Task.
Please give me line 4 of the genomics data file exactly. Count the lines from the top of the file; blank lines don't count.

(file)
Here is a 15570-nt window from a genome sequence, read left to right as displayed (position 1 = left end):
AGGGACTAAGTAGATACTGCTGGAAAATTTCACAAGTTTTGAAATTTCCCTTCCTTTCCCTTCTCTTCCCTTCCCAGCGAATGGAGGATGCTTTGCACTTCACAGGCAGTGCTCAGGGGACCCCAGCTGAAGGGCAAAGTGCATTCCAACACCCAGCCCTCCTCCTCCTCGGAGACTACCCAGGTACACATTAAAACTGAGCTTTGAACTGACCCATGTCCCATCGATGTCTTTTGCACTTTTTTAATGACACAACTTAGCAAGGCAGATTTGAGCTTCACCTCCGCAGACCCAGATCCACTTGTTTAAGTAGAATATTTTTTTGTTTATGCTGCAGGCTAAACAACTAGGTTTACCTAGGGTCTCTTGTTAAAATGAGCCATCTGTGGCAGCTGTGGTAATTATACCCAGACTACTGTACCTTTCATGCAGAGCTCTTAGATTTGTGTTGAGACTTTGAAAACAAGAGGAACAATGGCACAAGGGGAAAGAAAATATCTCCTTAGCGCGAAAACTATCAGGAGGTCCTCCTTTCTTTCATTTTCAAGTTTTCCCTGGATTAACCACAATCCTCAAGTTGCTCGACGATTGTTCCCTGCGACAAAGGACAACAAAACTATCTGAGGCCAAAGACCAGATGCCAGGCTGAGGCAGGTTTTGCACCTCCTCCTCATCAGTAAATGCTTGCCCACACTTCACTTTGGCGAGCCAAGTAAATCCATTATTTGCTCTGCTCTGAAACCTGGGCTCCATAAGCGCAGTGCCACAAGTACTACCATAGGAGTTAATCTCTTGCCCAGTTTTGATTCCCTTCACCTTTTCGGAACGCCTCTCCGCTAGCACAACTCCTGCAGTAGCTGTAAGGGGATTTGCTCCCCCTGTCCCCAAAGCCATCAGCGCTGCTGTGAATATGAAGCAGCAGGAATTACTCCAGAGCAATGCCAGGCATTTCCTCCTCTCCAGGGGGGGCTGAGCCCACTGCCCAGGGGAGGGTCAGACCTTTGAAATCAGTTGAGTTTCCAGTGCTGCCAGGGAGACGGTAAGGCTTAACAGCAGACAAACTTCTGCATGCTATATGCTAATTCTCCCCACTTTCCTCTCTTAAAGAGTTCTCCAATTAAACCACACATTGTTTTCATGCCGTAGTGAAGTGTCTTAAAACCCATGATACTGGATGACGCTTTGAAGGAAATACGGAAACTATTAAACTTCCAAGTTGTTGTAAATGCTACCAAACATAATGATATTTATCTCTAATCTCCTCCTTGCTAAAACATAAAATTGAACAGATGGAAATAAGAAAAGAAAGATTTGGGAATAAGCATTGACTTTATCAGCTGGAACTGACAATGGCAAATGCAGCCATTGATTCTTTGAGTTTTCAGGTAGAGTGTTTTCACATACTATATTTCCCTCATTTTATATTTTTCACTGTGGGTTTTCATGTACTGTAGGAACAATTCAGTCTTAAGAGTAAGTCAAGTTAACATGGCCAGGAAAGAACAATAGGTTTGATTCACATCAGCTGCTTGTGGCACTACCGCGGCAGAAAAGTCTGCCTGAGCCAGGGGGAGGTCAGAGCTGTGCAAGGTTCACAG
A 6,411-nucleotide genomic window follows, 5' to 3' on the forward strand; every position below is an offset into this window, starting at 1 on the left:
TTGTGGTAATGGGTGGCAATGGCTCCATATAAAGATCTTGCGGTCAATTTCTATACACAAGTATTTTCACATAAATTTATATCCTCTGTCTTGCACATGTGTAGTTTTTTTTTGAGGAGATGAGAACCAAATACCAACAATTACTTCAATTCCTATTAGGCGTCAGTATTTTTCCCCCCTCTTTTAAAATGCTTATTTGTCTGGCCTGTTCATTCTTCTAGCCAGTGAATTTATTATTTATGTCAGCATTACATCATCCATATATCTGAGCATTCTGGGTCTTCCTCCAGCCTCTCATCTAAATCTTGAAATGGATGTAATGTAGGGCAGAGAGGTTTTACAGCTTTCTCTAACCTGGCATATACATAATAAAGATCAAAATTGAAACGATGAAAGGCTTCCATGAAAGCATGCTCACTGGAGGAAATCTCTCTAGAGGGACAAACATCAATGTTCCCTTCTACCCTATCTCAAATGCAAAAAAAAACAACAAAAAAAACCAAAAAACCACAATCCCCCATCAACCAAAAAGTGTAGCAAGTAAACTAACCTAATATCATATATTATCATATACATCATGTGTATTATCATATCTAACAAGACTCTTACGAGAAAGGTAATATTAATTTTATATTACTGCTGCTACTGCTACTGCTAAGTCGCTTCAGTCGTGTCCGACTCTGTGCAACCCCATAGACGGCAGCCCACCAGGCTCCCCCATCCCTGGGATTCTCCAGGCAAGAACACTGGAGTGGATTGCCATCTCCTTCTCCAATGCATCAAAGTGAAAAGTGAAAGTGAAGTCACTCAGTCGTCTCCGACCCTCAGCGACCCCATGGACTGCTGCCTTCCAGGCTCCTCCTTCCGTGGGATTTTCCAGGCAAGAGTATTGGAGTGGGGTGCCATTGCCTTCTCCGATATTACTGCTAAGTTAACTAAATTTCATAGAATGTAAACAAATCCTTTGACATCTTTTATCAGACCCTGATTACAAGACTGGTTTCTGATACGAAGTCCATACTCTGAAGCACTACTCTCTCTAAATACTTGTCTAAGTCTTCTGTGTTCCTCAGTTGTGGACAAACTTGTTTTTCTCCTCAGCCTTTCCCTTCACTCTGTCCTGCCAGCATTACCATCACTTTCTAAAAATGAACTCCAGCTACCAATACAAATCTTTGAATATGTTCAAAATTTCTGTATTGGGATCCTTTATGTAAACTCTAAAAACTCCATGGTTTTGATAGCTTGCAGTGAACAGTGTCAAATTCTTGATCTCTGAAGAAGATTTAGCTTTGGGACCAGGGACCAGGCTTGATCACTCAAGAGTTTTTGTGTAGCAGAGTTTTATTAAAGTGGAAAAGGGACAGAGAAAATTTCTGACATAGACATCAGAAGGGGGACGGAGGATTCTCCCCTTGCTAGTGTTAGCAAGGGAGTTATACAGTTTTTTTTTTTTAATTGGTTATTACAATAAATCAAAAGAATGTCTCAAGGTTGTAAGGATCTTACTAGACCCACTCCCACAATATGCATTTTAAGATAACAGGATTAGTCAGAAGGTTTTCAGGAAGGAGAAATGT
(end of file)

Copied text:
TTGTGGTAATGGGTGGCAATGGCTCCATATAAAGATCTTGCGGTCAATTTCTATACACAAGTATTTTCACATAAATTTATATCCTCTGTCTTGCACATGTGTAGTTTTTTTTTGAGGAGATGAGAACCAAATACCAACAATTACTTCAATTCCTATTAGGCGTCAGTATTTTTCCCCCCTCTTTTAAAATGCTTATTTGTCTGGCCTGTTCATTCTTCTAGCCAGTGAATTTATTATTTATGTCAGCATTACATCATCCATATATCTGAGCATTCTGGGTCTTCCTCCAGCCTCTCATCTAAATCTTGAAATGGATGTAATGTAGGGCAGAGAGGTTTTACAGCTTTCTCTAACCTGGCATATACATAATAAAGATCAAAATTGAAACGATGAAAGGCTTCCATGAAAGCATGCTCACTGGAGGAAATCTCTCTAGAGGGACAAACATCAATGTTCCCTTCTACCCTATCTCAAATGCAAAAAAAAACAACAAAAAAAACCAAAAAACCACAATCCCCCATCAACCAAAAAGTGTAGCAAGTAAACTAACCTAATATCATATATTATCATATACATCATGTGTATTATCATATCTAACAAGACTCTTACGAGAAAGGTAATATTAATTTTATATTACTGCTGCTACTGCTACTGCTAAGTCGCTTCAGTCGTGTCCGACTCTGTGCAACCCCATAGACGGCAGCCCACCAGGCTCCCCCATCCCTGGGATTCTCCAGGCAAGAACACTGGAGTGGATTGCCATCTCCTTCTCCAATGCATCAAAGTGAAAAGTGAAAGTGAAGTCACTCAGTCGTCTCCGACCCTCAGCGACCCCATGGACTGCTGCCTTCCAGGCTCCTCCTTCCGTGGGATTTTCCAGGCAAGAGTATTGGAGTGGGGTGCCATTGCCTTCTCCGATATTACTGCTAAGTTAACTAAATTTCATAGAATGTAAACAAATCCTTTGACATCTTTTATCAGACCCTGATTACAAGACTGGTTTCTGATACGAAGTCCATACTCTGAAGCACTACTCTCTCTAAATACTTGTCTAAGTCTTCTGTGTTCCTCAGTTGTGGACAAACTTGTTTTTCTCCTCAGCCTTTCCCTTCACTCTGTCCTGCCAGCATTACCATCACTTTCTAAAAATGAACTCCAGCTACCAATACAAATCTTTGAATATGTTCAAAATTTCTGTATTGGGATCCTTTATGTAAACTCTAAAAACTCCATGGTTTTGATAGCTTGCAGTGAACAGTGTCAAATTCTTGATCTCTGAAGAAGATTTAGCTTTGGGACCAGGGACCAGGCTTGATCACTCAAGAGTTTTTGTGTAGCAGAGTTTTATTAAAGTGGAAAAGGGACAGAGAAAATTTCTGACATAGACATCAGAAGGGGGACGGAGGATTCTCCCCTTGCTAGTGTTAGCAAGGGAGTTATACAGTTTTTTTTTTTTAATTGGTTATTACAATAAATCAAAAGAATGTCTCAAGGTTGTAAGGATCTTACTAGACCCACTCCCACAATATGCATTTTAAGATAACAGGATTAGTCAGAAGGTTTTCAGGAAGGAGAAATGT